Last chance

Many of the Old Testament prophets talked about the LORD’s judgment of Israel and the surrounding nations that had caused her to brake her covenant with God. In particular, Isaiah portrayed “the day of the LORD” as a time period when the earth would be turned upside down and Jerusalem “ruined” because of her rebellion against the LORD (Isaiah 2-3). Isaiah’s prophecy included a parable of the vineyard that expressed God’s disappointment with the nation of Israel and indicated he would judge them along with the other nations of the world. He said, “What could have been done more to my vineyard, that I have not done in it? Wherefore, when I looked that it should bring forth grapes, brought it forth wild grapes? And now go to, I will tell you what I will do to my vineyard. I will take away the hedge thereof, and it shall be eaten up; and break down the wall thereof, and it shall be trodden down, and I will lay it waste: it shall not be pruned or digged; but there shall come up briers and thorns: I will also command the clouds that they rain no rain upon it” (Isaiah 5:4-6).

Jesus told a similar parable after his authority was challenged by the chief priests and elders of the people of Jerusalem (Matthew 21:33-44) and then he went on to talk about a marriage dinner for the king’s son (Matthew 22:2-14). Both of these parables seem to coincide with the events that take place in the final chapters of the book of Revelation. After the second beast forces everyone “to receive a mark in their right hand, or in their foreheads: and that no man might buy or sell, save he that had the mark, or the name of the beast, or the number of his name,” John recorded, “And I looked, and lo, a Lamb stood on the mount Sion, and with him an hundred and forty and four thousand, having his Father’s name written in their foreheads. And I heard a voice from heaven, as the voice of many waters, and as the voice of a great thunder: and I heard the voice of harps harping with their harps: and they sung as it were a new song before the throne, and before the four beasts and elders: and no man could learn that song but the hundred and forty and four thousand, which were redeemed from the earth” (Revelation 14:1-3).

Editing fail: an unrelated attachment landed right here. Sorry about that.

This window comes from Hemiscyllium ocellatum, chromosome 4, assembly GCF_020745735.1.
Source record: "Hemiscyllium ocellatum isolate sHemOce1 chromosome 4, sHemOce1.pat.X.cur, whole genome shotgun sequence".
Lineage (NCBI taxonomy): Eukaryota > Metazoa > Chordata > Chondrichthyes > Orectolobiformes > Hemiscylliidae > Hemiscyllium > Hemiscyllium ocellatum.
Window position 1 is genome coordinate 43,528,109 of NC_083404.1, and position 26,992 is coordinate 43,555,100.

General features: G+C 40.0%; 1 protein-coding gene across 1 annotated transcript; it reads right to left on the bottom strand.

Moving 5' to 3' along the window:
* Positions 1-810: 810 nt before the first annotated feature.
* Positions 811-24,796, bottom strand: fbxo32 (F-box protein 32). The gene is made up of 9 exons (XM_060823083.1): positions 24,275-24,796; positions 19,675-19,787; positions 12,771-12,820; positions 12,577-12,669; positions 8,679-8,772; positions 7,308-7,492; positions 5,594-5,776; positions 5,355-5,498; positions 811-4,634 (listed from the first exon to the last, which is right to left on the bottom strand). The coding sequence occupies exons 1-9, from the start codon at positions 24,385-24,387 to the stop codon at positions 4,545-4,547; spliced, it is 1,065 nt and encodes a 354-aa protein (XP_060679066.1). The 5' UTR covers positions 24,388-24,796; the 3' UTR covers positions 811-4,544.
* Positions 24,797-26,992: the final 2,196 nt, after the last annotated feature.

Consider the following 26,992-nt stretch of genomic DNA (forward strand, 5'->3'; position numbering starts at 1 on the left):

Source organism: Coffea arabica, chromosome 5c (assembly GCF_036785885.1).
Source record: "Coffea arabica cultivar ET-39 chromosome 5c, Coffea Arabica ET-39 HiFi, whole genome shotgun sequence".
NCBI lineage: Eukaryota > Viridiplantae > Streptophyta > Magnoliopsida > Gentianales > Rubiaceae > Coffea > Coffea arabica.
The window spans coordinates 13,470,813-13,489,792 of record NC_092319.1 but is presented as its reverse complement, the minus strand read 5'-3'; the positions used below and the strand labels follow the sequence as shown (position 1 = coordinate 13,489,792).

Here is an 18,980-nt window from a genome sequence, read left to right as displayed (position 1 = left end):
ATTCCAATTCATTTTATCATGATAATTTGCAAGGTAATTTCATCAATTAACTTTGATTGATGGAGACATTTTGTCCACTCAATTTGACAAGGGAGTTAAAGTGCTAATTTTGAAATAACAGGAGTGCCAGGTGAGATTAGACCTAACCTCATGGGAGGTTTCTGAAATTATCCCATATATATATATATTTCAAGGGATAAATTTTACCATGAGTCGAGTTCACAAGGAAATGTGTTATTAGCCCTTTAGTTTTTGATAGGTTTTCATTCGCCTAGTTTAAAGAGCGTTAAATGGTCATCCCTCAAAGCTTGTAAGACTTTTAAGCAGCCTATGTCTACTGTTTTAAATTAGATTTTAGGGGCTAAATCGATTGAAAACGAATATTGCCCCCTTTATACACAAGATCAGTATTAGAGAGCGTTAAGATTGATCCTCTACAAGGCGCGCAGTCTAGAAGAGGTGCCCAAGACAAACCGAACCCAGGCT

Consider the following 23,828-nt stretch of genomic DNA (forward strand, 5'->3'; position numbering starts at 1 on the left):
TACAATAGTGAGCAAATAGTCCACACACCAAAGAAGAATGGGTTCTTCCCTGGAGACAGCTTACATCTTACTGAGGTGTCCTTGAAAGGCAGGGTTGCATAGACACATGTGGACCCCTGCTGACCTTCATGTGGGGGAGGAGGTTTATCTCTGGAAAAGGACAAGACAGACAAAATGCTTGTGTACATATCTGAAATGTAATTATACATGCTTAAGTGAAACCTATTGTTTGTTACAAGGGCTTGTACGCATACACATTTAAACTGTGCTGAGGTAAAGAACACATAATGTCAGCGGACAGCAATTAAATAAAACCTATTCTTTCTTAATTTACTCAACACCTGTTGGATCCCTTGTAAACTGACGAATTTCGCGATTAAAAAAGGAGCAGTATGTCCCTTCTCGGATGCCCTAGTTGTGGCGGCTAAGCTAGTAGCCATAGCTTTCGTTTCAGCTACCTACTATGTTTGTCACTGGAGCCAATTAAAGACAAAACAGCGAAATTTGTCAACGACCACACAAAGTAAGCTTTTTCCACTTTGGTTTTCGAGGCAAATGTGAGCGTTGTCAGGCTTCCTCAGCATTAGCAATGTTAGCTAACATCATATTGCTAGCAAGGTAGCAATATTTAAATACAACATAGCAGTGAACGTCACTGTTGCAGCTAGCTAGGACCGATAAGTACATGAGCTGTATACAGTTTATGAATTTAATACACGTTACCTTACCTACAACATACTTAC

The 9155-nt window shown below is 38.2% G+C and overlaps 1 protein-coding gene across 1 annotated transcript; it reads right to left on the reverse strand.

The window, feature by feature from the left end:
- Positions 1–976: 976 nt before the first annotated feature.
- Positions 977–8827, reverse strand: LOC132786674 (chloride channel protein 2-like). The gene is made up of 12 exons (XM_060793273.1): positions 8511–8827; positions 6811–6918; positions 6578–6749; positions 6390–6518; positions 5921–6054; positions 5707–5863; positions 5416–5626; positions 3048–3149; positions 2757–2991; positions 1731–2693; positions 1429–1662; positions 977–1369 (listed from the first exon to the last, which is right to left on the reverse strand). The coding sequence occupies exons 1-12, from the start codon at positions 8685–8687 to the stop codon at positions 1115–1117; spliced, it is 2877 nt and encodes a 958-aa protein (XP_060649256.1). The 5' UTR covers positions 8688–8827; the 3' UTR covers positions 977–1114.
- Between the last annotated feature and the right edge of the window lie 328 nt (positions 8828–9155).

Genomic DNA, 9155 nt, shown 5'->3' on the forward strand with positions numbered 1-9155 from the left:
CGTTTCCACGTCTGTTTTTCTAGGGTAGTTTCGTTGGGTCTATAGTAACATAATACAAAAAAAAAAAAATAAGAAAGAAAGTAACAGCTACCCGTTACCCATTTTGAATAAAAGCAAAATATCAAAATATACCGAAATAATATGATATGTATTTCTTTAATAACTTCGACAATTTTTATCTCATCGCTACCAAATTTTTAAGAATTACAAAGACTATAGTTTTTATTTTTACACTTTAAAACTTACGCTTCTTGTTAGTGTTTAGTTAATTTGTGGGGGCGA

The 144,000 people that were redeemed from the earth are identified in Revelation 7:5-8 as being 12,000 from each of the twelve tribes of Israel that were sealed as servants of God. These people are not Christians, but are described by John as virgins that are the firstfruits unto God and to the Lamb (Revelation 14:4). Although these individuals are referred to as saints and they keep the faith of Jesus (Revelation 14:12), they are not born again, but have apparently obtained salvation through supernatural obedience to God’s word (Revelation 14:5). John said, “And I heard a voice from heaven saying unto me, Write, blessed are the dead which die in the Lord, from henceforth: Yea, saith the Spirit, that they may rest from their labours, and their works do follow them” (Revelation 14:13). The purpose of these saints seems to be to stand by the Lord as he confronts Satan’s unholy trinity. The saints do not preach the gospel or try to convert unbelievers. The world’s last chance to hear the gospel is by means of the heavenly proclamation of an angel. John said, “And I saw another angel fly in the midst of heaven, having the everlasting gospel to preach unto them that dwell on the earth, and to every nation, and kindred, and tongue, and people, saying with a loud voice, Fear God, and give glory to him; for the hour of his judgment is come: and worship him that made heaven, and earth, and the sea, and the fountains of the waters” (Revelation 14:6-7).